Trump’s Inaugural Opportunity
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Tomorrow, Donald Trump will be sworn in as America’s 45th president. He will have achieved that office by running as a populist — attuned to millions of citizens who are discontent with the elite politics and bureaucratic rule that is overwhelming American self-government. But an astonishing populist election does not provide a blueprint for populist governing. In his inaugural address, President Trump will have an unmatched opportunity to define his presidency by mapping out the direction of his political insurgency.

There have been successful populist movements in the past, starting with the watershed election of 1800 that put Thomas Jefferson in the White House. Despite several attempts, only two populist elections in the 20th century changed the direction of American politics. The first was that of Franklin D. Roosevelt, who ran in the name of the “forgotten man” and railed against the politics of normalcy. His populism called for the vast expansion and centralization of American government, taking the form of the New Deal.

The failed experiment of progressive liberalism and its regulatory rule persists today, and has only been exacerbated by the revival of centralized administration during President Obama’s terms in office.

President Trump would do better to follow the other great modern example of successful electoral populism — that of Ronald Reagan, whose first inaugural address is a classic model of a distinctly American populism.

Yes, circumstances are very different today, and “as our case is new, so we must think anew and act anew,” as Lincoln said. Yet much like today, President Reagan took office at a time when both the economy and national security were the foremost concerns of the American public. He outlined an agenda that united his popular mandate: reforming the tax system, reining in public spending, and creating a stronger economy. These issues are just as salient today, and one expects that the new president will echo President Reagan’s pledge that “this administration’s objective will be a healthy, vigorous, growing economy that provides equal opportunity for all Americans, with no barriers born of bigotry or discrimination.”

Indeed, the fundamental question raised by Trump in 2016 is the same first posed by Reagan in his famous “A Time for Choosing” speech on behalf of Barry Goldwater in 1964: “This is the issue of this election: whether we believe in our capacity for self-government or whether we abandon the American revolution and confess that a little intellectual elite in a far-distant capitol can plan our lives for us better than we can plan them ourselves.”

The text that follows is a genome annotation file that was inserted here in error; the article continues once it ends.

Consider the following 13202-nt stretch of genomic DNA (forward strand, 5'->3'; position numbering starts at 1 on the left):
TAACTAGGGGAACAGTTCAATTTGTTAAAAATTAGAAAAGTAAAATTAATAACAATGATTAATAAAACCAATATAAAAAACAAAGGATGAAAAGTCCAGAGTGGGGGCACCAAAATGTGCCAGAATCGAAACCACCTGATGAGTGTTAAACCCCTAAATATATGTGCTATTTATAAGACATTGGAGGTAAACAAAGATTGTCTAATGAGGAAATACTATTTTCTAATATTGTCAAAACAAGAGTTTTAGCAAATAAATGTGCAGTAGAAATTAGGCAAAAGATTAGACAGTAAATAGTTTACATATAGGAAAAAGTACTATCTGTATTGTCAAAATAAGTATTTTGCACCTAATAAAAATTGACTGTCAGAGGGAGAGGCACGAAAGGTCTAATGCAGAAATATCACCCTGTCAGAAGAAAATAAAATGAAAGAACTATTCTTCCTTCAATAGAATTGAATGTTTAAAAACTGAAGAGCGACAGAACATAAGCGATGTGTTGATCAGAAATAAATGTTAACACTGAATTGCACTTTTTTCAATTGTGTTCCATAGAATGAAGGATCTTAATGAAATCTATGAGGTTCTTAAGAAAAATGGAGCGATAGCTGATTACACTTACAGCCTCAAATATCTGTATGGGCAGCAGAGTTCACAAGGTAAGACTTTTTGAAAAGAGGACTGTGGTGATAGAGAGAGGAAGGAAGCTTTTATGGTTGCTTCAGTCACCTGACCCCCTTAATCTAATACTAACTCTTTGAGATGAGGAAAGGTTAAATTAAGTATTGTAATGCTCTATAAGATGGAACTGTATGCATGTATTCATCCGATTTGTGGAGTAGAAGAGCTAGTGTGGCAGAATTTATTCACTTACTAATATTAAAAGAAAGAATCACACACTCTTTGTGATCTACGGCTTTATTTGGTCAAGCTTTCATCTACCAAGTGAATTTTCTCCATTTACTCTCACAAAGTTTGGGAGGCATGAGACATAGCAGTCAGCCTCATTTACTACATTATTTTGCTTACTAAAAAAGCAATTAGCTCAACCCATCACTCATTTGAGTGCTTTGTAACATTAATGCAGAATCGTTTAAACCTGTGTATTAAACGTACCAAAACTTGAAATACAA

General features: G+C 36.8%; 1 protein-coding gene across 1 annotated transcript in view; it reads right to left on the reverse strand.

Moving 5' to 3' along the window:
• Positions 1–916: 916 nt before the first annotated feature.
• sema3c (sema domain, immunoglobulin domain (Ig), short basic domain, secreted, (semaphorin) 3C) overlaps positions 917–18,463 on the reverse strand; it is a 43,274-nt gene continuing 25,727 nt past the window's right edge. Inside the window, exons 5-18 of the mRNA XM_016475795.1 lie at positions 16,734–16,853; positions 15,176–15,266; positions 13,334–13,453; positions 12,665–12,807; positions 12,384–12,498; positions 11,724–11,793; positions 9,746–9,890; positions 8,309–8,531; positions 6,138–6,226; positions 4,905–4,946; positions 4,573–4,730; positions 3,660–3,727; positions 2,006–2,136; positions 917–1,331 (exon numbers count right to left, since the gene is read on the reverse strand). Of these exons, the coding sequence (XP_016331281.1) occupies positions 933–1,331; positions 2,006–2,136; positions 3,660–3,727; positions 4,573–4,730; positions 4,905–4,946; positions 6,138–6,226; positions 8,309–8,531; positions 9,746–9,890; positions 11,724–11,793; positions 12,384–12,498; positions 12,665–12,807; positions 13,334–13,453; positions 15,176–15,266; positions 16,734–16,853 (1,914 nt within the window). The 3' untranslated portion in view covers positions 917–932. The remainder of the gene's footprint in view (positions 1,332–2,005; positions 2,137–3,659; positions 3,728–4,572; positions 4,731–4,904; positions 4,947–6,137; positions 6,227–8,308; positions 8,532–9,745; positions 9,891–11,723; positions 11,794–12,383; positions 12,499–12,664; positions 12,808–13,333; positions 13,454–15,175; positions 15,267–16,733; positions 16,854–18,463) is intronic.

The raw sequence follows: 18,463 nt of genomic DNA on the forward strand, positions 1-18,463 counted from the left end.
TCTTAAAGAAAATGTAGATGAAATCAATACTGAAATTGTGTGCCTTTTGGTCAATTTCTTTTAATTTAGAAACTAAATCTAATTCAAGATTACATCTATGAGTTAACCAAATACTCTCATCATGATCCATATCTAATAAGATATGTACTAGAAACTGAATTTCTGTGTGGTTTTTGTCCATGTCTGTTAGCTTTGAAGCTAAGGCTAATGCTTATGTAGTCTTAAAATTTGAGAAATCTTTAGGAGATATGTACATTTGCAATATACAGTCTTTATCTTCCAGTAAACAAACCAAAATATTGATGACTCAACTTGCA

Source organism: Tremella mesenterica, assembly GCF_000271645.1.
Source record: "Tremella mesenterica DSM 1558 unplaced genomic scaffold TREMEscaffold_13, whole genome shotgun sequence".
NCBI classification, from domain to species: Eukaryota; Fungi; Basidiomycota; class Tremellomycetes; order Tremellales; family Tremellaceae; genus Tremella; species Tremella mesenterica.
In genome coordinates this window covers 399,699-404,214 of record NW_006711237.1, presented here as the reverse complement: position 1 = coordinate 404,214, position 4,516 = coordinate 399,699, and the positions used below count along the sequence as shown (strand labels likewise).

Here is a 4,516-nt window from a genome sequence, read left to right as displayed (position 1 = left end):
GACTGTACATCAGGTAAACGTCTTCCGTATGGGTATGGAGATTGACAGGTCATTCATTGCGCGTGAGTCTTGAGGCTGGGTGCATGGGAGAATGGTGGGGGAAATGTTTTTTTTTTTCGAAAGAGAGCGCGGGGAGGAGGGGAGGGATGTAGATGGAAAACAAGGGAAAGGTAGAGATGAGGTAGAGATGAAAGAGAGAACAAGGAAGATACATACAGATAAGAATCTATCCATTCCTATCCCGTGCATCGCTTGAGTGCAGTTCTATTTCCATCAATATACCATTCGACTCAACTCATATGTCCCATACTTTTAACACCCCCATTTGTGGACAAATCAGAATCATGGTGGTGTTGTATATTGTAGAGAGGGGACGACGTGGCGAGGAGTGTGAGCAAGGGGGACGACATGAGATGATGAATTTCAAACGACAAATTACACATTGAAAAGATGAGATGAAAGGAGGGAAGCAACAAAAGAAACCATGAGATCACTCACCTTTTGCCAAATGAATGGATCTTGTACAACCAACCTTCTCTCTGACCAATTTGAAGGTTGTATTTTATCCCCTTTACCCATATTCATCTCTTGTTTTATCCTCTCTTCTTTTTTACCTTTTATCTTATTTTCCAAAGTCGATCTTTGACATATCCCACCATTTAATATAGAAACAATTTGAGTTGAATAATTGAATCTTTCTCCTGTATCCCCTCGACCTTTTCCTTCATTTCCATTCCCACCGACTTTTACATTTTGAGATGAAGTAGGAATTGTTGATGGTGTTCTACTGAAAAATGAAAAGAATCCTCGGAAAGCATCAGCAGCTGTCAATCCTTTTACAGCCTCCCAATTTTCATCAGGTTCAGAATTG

That assessment came from a former New Deal Democrat, who by the time he became president clearly understood that government had no power except that granted it by the people, and that it had become time “to check and reverse the growth of government which shows signs of having grown beyond the consent of the governed.” And so he turned away from FDR’s populism of state-centric progressivism and suggested an alternative answer: “In this present crisis, government is not the solution to our problem; government is the problem.”

Reagan believed that the American people have the inalienable right to govern themselves, and, given their liberty under the rule of law, the ingenuity and persistence to solve their own problems and achieve greatness. He knew that Americans are not a people cut out to be ruled by kings, legislative tyrants, or judicial decree — and certainly not by petty bureaucrats or small-minded policy experts either. They are a people who have built a nation based on an idea that they — and not the government, in any of its forms — are sovereign, and that government is their servant, deriving its sole legitimacy from their consent.

President Reagan began the tradition of holding the inauguration on the west front of the U.S. Capitol. The incoming president now looked down the national mall as he took the oath of office — past the grand monuments to Washington, Lincoln, and Jefferson, and culminating in the rows of graves at Arlington Cemetery. This programmatic change mirrored Reagan’s governance: he turned his populism to look beyond the issues of the moment to the fundamental ideas that define American exceptionalism, and that make this nation, by the revolutionary principles and constitutional institutions of its founding, the embodiment of popular government.

It’s yet unknown to what extent Mr. Trump fully understands the profound meaning of the country he has been elected to lead. One year ago he wrote that America is “a land of laws, and Americans value the rule of law above all.” He went on to promise that, when elected president, he “will bring the executive branch back inside the Constitution and will work with Congress to put America first.” The first official venue in which President Trump will have an opportunity to make the connection between his populism and his country will be his inaugural address. He would do well to look to Reagan’s for guidance.

Ten years from now — a little longer than two presidential terms, and a brief interlude in the history of our nation — we will celebrate the 250th anniversary of the Declaration of Independence. It would be an ambitious (but worthy) goal to change the course of our country by that time, and reassert self-governance. That would truly make American great again.

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